Julia and her husband have been together since their teens. By their early thirties when they hadn’t conceived naturally, they decided to adopt instead of trying for a family through IVF. At the time, their two up two down couldn’t accommodate more than one child so after adopting their son at 4 years old in 2011 through North Wales Adoption Service, they adopted their daughter five years later.
“I must admit we were quite naïve when we started the process, I thought they would meet us, see how lovely we are and say just yes. Turns out it wasn’t quite that simple.
“Our first day with our son is certainly one to remember. The day he moved in he was running about the place excited and tripped and fell into the corner of the coffee table and cut under his eye. I immediately called the service and after giving them all the details, I heard a pause and the social worker said, “didn’t he just come to live with you today?” I was mortified!
“Our first day with our daughter was a little less eventful but no less emotional. We were playing and she suddenly sat on my husband’s lap and announced ‘my sit on dada’s knee!’ It was a lovely moment.
“Both our children have their difficulties, our son used to show his anger by roaring in people’s faces. We thought once we adopted the second time, we’d have it all figured out, but our daughter suffered extreme neglect and was the most fiercely independent toddler I’ve ever met. Everything that worked with our son, didn’t with her. We had to teach her that it was okay for us to be in charge and take care of her.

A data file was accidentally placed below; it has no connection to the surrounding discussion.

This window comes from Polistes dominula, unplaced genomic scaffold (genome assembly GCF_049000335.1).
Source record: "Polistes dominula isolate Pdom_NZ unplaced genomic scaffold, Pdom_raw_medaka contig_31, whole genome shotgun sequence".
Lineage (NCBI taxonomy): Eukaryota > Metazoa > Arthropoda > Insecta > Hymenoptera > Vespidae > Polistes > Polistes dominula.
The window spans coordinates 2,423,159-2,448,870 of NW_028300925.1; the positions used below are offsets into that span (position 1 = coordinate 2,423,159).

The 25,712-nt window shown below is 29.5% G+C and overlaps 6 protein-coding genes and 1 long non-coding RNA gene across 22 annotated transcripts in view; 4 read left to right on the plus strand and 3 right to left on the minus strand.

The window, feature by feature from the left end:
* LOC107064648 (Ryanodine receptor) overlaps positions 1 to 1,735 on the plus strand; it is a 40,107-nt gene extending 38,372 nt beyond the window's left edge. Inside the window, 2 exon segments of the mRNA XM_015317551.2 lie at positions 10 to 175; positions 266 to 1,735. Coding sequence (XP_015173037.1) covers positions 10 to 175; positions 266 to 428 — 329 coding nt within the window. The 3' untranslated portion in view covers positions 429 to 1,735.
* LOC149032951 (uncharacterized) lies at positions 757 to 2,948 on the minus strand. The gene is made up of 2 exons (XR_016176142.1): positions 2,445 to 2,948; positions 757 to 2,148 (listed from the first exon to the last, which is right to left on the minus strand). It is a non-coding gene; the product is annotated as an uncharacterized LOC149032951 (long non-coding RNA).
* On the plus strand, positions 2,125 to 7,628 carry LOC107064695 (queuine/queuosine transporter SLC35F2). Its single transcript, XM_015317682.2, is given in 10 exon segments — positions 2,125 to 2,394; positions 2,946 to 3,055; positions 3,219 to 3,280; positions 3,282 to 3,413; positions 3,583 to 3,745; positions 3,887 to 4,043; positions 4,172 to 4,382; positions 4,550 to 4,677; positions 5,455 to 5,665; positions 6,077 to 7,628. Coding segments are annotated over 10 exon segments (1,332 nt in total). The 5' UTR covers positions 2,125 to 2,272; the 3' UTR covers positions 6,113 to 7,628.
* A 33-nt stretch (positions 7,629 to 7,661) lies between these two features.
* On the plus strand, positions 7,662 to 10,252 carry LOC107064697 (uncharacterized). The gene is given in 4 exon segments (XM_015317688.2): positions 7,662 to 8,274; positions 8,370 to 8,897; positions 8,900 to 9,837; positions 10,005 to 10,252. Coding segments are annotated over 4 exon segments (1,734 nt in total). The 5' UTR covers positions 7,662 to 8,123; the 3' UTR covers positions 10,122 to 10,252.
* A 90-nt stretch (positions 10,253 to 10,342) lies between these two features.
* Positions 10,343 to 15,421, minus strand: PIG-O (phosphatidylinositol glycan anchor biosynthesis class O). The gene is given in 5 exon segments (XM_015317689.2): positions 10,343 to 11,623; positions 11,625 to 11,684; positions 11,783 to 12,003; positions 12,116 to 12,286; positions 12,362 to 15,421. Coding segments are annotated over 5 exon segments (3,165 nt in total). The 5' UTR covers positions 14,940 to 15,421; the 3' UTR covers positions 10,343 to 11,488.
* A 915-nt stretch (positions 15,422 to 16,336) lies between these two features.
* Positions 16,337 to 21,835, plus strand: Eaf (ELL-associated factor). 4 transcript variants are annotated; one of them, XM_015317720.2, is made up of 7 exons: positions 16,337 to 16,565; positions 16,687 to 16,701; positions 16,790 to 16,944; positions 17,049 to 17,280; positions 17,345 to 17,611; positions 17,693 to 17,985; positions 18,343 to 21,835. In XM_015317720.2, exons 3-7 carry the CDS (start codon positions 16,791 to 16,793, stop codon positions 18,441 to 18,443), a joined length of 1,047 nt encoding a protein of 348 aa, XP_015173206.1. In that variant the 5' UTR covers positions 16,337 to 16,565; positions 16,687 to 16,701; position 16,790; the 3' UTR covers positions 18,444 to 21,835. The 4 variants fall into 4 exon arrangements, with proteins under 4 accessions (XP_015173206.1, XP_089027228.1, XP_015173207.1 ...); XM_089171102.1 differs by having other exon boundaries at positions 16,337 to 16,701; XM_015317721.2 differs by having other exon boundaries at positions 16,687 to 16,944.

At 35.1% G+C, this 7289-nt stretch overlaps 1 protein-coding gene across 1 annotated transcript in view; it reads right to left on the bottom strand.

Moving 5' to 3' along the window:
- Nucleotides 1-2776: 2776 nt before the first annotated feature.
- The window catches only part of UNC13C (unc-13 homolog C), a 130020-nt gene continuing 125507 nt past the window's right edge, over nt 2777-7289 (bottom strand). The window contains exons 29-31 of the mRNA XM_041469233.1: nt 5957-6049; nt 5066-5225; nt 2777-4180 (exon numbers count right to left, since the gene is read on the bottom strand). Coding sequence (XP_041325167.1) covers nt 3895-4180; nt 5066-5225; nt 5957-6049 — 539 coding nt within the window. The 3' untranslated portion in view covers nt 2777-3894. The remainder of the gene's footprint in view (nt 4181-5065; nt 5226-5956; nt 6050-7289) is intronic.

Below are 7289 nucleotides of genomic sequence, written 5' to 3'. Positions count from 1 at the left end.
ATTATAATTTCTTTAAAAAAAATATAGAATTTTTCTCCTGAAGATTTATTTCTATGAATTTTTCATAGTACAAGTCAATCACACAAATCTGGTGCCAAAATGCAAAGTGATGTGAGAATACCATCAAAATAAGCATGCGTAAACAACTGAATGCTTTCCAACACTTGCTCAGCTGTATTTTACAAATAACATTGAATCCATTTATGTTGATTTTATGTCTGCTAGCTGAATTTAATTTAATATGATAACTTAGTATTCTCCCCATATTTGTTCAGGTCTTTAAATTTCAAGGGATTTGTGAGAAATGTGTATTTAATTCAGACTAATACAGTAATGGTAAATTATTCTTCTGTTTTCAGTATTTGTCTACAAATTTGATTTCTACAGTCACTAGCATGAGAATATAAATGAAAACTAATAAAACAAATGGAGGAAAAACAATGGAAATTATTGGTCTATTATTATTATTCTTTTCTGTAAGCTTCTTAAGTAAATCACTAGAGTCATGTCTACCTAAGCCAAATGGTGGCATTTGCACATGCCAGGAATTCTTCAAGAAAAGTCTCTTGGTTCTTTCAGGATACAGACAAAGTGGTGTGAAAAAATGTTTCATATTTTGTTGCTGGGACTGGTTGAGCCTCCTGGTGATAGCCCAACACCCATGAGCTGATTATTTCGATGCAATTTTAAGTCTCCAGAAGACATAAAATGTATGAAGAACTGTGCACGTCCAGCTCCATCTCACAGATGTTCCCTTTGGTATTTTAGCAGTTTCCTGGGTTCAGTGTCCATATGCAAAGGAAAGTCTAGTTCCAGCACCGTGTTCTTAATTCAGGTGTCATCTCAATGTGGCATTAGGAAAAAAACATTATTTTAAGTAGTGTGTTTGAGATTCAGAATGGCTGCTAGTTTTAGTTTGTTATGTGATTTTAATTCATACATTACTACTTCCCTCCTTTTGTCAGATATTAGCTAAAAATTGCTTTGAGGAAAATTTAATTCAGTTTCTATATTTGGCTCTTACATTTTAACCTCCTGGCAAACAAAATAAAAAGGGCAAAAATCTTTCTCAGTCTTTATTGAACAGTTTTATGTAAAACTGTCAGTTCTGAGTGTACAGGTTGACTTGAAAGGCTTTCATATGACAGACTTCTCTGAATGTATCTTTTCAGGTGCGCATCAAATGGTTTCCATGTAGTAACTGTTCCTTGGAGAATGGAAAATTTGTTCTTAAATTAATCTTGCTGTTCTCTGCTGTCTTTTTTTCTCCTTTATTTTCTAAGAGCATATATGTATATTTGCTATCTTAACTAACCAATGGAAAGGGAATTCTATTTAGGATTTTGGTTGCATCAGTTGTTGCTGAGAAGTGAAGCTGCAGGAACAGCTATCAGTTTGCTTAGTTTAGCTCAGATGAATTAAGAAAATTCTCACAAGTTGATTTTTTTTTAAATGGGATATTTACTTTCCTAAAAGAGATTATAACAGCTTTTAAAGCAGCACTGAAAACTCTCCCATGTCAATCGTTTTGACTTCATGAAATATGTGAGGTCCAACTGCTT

“It is heartbreaking that adopted children go through so much, but we have been supported throughout the whole time. A lot of our friends have adopted, and many of our children’s friends are adopted too. We also attended play therapy for them both when they were young to help them process the pent-up emotions they had, some of which we still bring out now and again when its needed.
“Our son is in his teens now and has a good understanding of his life which is helping his sister. We talk about how he felt in certain situations when we know she is listening, so she knows she isn’t alone, that she has a shared connection with her brother, and that we aren’t going to leave when the times get tough.
“We openly talk to our children about their adoption and their birth families. We don’t want them to bottle those emotions up. It is easy to think that, particularly with young children, that they won’t remember, or they’ll grow out of it. We love them so much but what struck us the most was that they don’t know how to be loved and we’ve had to teach them how to accept it.”
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